“Human activities have caused a global temperature rise of 1.25°C and the current trajectory of emissions suggests that we will exceed 1.5°C in less than ten years.” This is how Damon Matthews and Seth Wynes, from Concordia University in Montreal (Canada), introduce, in Science, their analysis of the efforts made by the international community since the Paris conference, in 2015. They also recall that the current trend is an increase of around 0.24°C per decade. In other words, the mass seems to be said concerning the most ambitious objective defined in Paris: to contain the rise in the average temperature “significantly below 2°C compared to pre-industrial levels”, while acting to limit this rise to 1, 5°C to “significantly reduce the risks and effects of climate change”.
“Optimism is not appropriate among scientists, underlines Samuel Jaccard, climatologist at the University of Lausanne and co-author of the. When we evaluate the non-binding promises made by countries, we see that they lead to a warming of more than 2°C in 2050. In addition, almost all countries do not respect their commitments.
In fact, assuming that we immediately stop emitting any greenhouse gases – which obviously will not happen – the 1.5°C threshold would still be crossed within a decade. “There is a lot of inertia in the climate system,” recalls Samuel Jaccard. The oceans have indeed accumulated extraordinary amounts of heat. In addition, they also contain a lot of CO2 that they have captured and which is just waiting to be returned to the atmosphere. “This is why we must not only reduce our emissions very quickly, but also implement solutions to capture atmospheric CO2.”
For Damon Matthews, there are still reasons for hope. “Over the past ten years, greenhouse gas (GHG) emissions have more or less stabilized. We are no longer on the worst-case scenario, which led to an increase in the average temperature of 4 to 5°C. The long-term trend today is more like 2 to 3°C, but we are very far from the objective of the Paris Agreements. Which assume that we achieve net zero greenhouse gas emissions over the coming decades, before we achieve net negative emissions – in other words, cleaning the atmosphere of part of the excess gas.
Pumping carbon, a solution worth several hundred trillions
This concept of net zero emissions must be well understood, insists Samuel Jaccard. “This does not mean that we no longer emit GHGs, because there are unavoidable emissions, such as those from agriculture, air traffic, for example. This means that these incompressible emissions must be compensated by actions that remove CO2 from the atmosphere, what are called negative emissions. For example by reforesting, encouraging the appearance of grasslands or even pumping the gas directly into the air to sequester it underground, like what the Swiss start-up Climeworks is doing in Iceland. “Today, it captures 4,000 tonnes per year, compared with the 70 million tonnes emitted by Germany’s largest coal-fired power station.” In other words, the Icelandic installation erases only 3.5 seconds of our annual CO2 emissions each year (around 36 billion tonnes in 2021)! All at a cost close to 1000 francs per ton, even if Climeworks hopes to bring it down to around 100 to 200 francs by 2035. However, several hundred billion tons of CO2 would have to be captured to sustainably contain the rise in temperature of the globe around 2°C… “There really is a problem of scale and it is hard to see how we can solve it in the short term”, regrets Samuel Jaccard.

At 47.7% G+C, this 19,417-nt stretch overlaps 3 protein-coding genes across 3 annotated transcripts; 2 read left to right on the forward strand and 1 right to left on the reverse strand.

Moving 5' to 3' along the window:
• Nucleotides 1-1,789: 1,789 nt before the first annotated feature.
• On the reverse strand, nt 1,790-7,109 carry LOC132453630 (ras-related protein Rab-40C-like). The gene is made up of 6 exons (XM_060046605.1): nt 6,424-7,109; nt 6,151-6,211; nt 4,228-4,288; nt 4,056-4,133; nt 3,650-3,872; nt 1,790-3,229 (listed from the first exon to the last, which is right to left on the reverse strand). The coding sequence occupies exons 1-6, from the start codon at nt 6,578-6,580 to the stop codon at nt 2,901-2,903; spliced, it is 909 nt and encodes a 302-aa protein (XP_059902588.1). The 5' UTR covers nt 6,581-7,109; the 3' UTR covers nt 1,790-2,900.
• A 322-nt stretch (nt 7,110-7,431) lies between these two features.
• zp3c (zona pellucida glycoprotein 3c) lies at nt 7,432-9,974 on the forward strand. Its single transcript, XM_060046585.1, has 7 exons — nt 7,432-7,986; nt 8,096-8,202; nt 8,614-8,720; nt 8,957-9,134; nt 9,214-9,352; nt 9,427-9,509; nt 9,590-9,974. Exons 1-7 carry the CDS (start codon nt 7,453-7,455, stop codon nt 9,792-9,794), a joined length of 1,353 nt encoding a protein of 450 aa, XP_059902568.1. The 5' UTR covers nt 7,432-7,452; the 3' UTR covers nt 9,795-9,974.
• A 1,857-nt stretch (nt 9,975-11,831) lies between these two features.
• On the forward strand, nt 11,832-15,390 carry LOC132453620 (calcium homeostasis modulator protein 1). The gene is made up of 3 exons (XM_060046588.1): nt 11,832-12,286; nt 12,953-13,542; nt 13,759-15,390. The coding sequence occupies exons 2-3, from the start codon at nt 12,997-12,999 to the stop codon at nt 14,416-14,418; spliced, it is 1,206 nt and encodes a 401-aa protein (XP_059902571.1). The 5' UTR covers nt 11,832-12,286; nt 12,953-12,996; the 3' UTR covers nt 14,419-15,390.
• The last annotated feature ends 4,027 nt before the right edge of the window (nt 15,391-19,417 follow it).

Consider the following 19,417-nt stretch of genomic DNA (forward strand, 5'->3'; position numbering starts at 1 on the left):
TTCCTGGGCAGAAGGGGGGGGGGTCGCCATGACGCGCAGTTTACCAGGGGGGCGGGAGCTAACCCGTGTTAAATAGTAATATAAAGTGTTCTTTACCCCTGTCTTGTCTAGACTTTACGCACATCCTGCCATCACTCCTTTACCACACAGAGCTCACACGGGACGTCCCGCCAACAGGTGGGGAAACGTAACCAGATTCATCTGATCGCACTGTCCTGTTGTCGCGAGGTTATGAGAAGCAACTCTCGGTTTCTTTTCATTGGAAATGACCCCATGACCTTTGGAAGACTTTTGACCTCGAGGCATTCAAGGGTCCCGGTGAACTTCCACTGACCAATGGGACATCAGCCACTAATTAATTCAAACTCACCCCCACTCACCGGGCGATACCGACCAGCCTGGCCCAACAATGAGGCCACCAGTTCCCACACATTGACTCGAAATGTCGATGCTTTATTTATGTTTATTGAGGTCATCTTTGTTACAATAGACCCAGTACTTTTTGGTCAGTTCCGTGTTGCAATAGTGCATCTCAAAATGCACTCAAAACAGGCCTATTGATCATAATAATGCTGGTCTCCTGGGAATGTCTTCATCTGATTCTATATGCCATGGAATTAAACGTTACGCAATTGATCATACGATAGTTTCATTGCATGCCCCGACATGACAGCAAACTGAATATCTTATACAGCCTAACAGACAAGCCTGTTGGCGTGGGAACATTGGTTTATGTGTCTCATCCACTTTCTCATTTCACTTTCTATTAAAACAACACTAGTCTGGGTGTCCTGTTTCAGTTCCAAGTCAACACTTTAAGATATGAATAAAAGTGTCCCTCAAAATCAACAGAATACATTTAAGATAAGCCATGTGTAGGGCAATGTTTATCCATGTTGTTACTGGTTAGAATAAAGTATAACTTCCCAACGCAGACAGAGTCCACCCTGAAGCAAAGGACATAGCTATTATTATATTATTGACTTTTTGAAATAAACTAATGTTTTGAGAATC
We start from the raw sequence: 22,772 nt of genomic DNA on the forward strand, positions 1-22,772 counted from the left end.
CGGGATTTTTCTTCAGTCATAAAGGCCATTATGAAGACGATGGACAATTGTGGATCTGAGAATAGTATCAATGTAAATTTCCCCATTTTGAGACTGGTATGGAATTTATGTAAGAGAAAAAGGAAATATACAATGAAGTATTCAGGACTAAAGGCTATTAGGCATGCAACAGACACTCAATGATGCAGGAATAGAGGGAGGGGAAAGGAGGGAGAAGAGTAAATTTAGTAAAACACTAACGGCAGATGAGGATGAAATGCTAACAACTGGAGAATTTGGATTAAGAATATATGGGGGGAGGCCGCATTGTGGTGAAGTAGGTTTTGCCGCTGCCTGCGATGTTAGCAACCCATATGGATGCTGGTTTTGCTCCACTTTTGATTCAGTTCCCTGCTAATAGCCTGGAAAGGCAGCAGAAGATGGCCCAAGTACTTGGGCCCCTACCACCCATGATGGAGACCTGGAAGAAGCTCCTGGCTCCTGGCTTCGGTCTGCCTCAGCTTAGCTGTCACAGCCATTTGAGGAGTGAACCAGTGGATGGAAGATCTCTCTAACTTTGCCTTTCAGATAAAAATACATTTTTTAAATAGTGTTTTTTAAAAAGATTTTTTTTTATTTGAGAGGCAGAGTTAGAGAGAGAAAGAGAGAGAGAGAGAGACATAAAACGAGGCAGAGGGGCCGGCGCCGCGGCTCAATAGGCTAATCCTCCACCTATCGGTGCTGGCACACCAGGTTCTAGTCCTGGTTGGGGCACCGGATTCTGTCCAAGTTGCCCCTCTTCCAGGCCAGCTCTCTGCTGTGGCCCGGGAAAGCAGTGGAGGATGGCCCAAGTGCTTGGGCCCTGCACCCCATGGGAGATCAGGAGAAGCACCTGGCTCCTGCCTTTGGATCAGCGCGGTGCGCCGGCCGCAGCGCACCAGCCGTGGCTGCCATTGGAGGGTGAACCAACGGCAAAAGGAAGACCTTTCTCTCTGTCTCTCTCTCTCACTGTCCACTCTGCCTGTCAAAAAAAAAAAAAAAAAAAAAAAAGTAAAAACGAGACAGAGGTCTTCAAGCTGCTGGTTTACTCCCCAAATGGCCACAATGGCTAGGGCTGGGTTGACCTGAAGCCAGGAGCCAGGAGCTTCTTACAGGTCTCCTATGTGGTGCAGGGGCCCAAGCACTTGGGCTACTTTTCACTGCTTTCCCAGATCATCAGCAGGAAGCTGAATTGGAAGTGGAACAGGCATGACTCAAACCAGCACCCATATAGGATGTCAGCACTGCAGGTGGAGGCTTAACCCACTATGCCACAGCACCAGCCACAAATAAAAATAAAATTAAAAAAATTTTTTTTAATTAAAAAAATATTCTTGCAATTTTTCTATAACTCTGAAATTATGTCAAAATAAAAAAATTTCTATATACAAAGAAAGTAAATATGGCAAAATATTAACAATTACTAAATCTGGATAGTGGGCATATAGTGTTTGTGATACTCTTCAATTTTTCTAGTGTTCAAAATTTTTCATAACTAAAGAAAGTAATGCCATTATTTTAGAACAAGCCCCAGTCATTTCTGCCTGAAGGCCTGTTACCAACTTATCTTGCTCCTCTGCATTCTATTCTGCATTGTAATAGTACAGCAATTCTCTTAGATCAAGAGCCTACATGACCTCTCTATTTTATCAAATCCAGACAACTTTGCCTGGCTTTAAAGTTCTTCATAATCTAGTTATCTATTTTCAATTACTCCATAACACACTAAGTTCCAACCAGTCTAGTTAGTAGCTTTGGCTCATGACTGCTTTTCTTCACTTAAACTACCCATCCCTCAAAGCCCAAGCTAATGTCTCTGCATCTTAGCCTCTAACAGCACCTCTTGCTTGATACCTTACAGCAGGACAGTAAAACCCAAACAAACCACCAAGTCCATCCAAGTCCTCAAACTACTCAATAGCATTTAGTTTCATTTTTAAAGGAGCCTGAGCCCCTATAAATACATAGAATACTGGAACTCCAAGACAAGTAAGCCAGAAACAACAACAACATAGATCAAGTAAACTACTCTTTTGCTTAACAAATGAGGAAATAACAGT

Many countries have committed to reaching “net zero” in 2050 or 2060. Germany is an exception with a target of 2045. For Damon Matthews and Seth Wynes, 2040 should rather be targeted on a global scale. “This would only give a 50% chance of staying below 1.5°C, but more than 80% of not exceeding 1.75°C and more than 95% of staying below the 2°C threshold”, write they in Science. Two degrees that would lead to much more serious consequences than 1.5°C, particularly in terms of extreme events and the destruction of biodiversity, noted a special IPCC report devoted to this subject in 2018.
“We, the developed countries, have a historical moral responsibility vis-à-vis global warming, adds Samuel Jaccard. If the planet is to reach net zero in 2040, this means that we should do so as early as 2030 to leave some room for emerging countries. Looking at the policies put in place in our economies, including Switzerland, the account will not be there. Not to mention the consequences of geopolitical events: the German Environment Minister, an environmentalist, has just announced that his country will have to relaunch coal to reduce its dependence on Russian gas…
“Of course there are many reasons not to be optimistic, insists Damon Matthews. But imagine where we would be if it hadn’t been for the Paris Accords. Science tells us that containing global warming is possible, even if it will be difficult. But there are many brakes in governments, industries and even in individuals. It is really necessary that everyone understands that it is necessary to act and to do it. Very quickly and strongly.” We bet that the multiplication of extreme events will do more for this awareness than these temperature thresholds which remain not very concrete for ordinary mortals.